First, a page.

The Kamikaze Economics and Politics of Forcing Austerity on the Ukraine

By William K. Black

We all understand why Russia is waging economic war on the Ukraine, but why is Obama doing so?  The New York Time’ web site has posted a remarkable Reuters story (dated April 5, 2014) entitled “Ukraine PM Says Will Stick to Austerity Despite Moscow Pressure.”

“The Kiev government will stick to unpopular austerity measures ‘as the price of independence’ as Russia steps up pressure on Ukraine to destabilise it, including by raising the price of gas, Prime Minister Arseny Yatseniuk told Reuters.”

“Unpopular austerity measures” are, of course, among the best things Ukraine can do to aid Russia’s effort to “destabilize” the Ukraine.  Indeed, Yatseniuk admits this point later in the article.

“The subtext of Russia’s message to Ukraine’s Russian-speaking population, he said, was that they would enjoy higher living standards in Russia, with higher wages and better pensions and without the austerity that the Kiev government was now offering.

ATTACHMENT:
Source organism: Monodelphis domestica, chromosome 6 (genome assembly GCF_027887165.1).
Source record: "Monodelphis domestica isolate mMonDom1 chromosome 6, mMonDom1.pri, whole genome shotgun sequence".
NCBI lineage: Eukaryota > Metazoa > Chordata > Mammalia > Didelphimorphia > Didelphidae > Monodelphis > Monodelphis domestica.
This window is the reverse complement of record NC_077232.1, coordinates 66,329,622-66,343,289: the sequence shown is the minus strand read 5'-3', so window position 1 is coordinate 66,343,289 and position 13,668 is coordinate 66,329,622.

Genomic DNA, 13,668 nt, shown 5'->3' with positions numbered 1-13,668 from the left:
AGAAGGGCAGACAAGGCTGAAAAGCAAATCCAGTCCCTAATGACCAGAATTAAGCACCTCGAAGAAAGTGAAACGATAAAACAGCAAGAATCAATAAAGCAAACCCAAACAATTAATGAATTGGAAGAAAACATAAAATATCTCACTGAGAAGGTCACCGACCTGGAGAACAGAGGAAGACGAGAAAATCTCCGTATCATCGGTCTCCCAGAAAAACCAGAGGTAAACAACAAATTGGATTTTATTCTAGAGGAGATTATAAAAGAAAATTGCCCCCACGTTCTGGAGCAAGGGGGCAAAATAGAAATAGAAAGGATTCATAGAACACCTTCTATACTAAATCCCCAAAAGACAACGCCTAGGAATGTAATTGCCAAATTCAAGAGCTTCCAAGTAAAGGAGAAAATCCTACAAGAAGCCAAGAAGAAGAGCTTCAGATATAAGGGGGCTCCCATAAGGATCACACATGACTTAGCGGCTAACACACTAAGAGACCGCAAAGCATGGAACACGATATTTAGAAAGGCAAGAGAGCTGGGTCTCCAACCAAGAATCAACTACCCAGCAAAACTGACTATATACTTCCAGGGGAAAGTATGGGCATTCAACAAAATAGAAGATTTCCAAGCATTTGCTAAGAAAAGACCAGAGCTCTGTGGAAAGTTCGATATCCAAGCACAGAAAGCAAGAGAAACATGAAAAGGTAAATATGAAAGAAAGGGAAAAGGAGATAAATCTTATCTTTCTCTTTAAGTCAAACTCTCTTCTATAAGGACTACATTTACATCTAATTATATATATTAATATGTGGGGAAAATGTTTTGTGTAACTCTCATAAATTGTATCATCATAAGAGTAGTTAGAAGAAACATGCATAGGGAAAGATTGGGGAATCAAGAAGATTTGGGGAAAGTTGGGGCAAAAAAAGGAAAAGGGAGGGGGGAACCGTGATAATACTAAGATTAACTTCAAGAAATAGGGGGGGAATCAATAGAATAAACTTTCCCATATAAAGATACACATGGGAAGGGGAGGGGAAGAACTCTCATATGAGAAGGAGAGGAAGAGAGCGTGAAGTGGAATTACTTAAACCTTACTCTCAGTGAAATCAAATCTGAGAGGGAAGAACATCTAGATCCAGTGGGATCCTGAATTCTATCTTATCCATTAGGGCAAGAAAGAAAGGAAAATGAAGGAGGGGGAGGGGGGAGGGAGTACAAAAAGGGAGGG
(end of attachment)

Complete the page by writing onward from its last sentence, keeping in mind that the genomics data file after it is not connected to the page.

The subtext of Russia’s message to Ukraine’s Russian-speaking population, he said, was that they would enjoy higher living standards in Russia, with higher wages and better pensions and without the austerity that the Kiev government was now offering.

‘They’re saying: if you go to Russia, you’ll be happy, smiling, and not living in a Western hell,’ he said.

‘They (the Russians) are trying to compensate (for the Western sanctions). But we can pay the price of independence,’ he said, with financial support from the West.”

So, our strategy is to play into Putin’s hands by inflicting austerity and turning the Ukraine into “a Western hell.”  Not to worry says our man in Kiev, because he’s sure that ten million ethnically-Russian citizens of Ukraine will gladly “pay the price of independence” to live in “a Western hell.”  That strategy seems suicidal.  Indeed, Yatseiuk emphasizes that he knows the strategy he is following is suicidal.